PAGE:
Gallup’s Workplace Jedi On How To Fix Our Employee Engagement Problem

More than half of America’s workforce is disengaged. In an exclusive conversation with Dr. Jim Harter–who initiated the first “State of the American Workplace” study in 1997–we dig into the latest report, due out this month.

Gallup’s Workplace Jedi On How To Fix Our Employee Engagement Problem

The way we lead people in America is failing.


That’s the only reasonable conclusion to be drawn from Gallup’s “State of the American Workplace” report being released this month.

Over the past year, Gallup researchers interviewed nearly 150,000 workers–people in all states and industries–and discovered that a stunning number are miserable in their jobs. More specifically, only 30% of the nation’s working population today admits to being fully engaged at work. While Gallup encouragingly notes that there’s been a slight improvement to engagement since the Great Recession, it’s hard to cheer when you realize 52% of Americans admit to being disengaged in their jobs, and another 18% to being actively disengaged.

To fully comprehend these grim stats, imagine a crew team out on the Potomac River where three people are rowing their hearts out, five are taking in the scenery, and two are trying to sink the boat. It’s hard to conceive how businesses can thrive when so few people are working to move it forward.

A decade or so ago, many in business dismissed the notion that there are clear links between employee engagement and an organization’s overall success. Fast-forward to today, however, and you’ll find few people who don’t strongly agree that engagement is the wonder drug for maximizing workplace performance.

Numerous studies have shown that engaged workers display greater initiative, approach work more passionately and creatively–essentially do all they can for their organizations. Gallup’s report specifically states that engagement drives greater productivity, lower turnover, and a better quality of work. For punctuation, it adds: “Organizations in the top decile of engagement outperform their peers by 147% in earnings per share, and have 90% better growth trend than their competition.”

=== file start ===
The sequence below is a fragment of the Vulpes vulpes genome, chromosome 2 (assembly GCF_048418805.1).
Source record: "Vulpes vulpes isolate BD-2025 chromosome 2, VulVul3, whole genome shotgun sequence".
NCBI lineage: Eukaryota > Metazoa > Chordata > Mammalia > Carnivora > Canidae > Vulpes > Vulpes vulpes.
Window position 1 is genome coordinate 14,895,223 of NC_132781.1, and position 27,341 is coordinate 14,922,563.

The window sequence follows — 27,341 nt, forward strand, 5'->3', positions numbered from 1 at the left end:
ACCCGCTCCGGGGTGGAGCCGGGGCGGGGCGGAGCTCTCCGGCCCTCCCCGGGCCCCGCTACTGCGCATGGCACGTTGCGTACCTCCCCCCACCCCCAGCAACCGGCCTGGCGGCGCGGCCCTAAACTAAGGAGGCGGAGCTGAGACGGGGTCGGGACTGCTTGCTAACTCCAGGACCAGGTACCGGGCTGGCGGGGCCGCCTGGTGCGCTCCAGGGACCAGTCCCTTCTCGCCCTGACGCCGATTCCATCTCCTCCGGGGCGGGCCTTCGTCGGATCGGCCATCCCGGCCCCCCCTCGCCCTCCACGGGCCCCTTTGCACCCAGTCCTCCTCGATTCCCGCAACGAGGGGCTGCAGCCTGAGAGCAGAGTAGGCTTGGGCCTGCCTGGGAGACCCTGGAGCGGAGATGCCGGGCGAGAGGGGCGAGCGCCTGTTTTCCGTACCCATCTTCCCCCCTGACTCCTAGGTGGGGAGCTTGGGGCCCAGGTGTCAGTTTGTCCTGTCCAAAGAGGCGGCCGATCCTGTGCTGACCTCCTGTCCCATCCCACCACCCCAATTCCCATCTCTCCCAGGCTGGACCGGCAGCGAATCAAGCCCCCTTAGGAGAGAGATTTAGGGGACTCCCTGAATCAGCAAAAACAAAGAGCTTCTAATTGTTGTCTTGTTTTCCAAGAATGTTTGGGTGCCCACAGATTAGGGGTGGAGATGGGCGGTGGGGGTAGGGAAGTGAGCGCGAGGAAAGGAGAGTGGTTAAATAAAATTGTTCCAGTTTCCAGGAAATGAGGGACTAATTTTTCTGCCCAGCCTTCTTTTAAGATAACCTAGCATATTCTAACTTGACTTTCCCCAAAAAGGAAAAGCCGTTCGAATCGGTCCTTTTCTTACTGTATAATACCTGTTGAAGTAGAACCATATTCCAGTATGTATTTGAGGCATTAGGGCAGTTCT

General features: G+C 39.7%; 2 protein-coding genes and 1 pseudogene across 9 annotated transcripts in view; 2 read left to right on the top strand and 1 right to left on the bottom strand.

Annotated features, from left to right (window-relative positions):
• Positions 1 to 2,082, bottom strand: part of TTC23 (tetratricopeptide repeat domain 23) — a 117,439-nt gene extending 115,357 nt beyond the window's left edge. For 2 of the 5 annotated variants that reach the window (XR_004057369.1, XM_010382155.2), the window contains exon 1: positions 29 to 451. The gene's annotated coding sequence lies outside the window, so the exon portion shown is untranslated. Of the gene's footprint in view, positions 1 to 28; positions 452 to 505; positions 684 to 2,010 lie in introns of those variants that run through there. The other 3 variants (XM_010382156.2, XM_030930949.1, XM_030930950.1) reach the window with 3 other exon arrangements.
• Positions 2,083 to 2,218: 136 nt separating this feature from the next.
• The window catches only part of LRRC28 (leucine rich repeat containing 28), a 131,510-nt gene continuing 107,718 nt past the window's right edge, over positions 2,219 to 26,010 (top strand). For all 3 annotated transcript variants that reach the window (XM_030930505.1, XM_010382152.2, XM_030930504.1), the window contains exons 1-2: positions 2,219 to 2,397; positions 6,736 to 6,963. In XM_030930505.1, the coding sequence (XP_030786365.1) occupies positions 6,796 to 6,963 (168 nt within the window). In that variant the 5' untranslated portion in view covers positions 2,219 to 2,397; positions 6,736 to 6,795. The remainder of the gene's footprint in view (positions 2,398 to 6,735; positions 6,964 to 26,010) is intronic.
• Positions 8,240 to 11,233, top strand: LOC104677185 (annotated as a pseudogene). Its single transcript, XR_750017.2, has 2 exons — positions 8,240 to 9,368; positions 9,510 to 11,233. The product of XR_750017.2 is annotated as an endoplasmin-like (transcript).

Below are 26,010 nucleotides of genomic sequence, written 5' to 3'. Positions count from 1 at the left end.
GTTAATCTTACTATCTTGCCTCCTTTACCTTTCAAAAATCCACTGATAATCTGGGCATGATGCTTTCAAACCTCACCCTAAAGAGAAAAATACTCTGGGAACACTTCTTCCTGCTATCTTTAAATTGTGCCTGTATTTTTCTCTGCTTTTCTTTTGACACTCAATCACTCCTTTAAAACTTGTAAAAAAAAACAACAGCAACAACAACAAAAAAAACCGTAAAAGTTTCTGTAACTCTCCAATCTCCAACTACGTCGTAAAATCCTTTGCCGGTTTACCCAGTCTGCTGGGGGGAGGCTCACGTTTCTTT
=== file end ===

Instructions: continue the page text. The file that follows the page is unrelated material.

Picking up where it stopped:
So, the $64,000 question becomes this: If attaining high employee engagement has become one of the most important ambitions of leadership, why is it that our practices appear to be doing more harm than good? What’s causing 7 in every 10 workers to disengage and under-commit themselves at work?

Perhaps one of the best people in the country for us to pose this question is Dr. Jim Harter, Gallup’s chief scientist of workplace management and well-being. For the past 27 years, Harter has been on the forefront of employee engagement research; he initiated the first “State of the American Workplace” study in 1997.

I recently had the opportunity to speak with Harter to solicit his insight on what’s driving engagement down instead of up. Intimately familiar with the causes–and the cures–Harter offers workplace leaders the following guidance on how to turn things around:

Measure Engagement At Every Level Of The Organization

A surprising number of companies have no engagement metrics in place, and leave local level managers in the dark on how they can more effectively support employees.


“A lot of leaders understand the essential importance of improving engagement,” says Harter, “just not enough of them. Many people see the macro engagement numbers and dismiss them as not relating to them or their firm. But when you show an organization their own results, it tends to shock them. And that’s when they tend to want to do something to correct it.”

Gallup long ago created a 12-question diagnostic tool that “measures things that matter” down to the lowest supervisory level. Tied to the results, leaders can identify the key causes of employee dismay and work to remedy them. As an incentive for putting measurements like these in place, Harter confirms he’s seen many organizations greatly exceed the national average for engagement. “Some have moved as high as 70%. They didn’t start there, of course. They worked on it and got there in time.”

Harter also emphasizes that top firms have made engagement “as big a priority as performance,” and do an exquisite job of communicating why it’s so important to the sustained success of the organization. That clarity “resets all expectations” of managers and significantly alters their future behavior.

Put Systems In Place To Ensure The Right People Are Chosen For All Management Roles

Harter insists that nothing is more important to an organization’s health and well-being than ensuring everyone selected into a leadership position has the talent to be an inspiring and effective manager. “If you get that wrong, it’s really an uphill battle.”


“Workplaces in general have paid a lot of attention to process and much less to people,” he continues, “and too often employees are given managerial roles tied to success in a previous role, or as a reward for their tenure.” It’s unrelated to whether they can effectively support and positively manage human beings.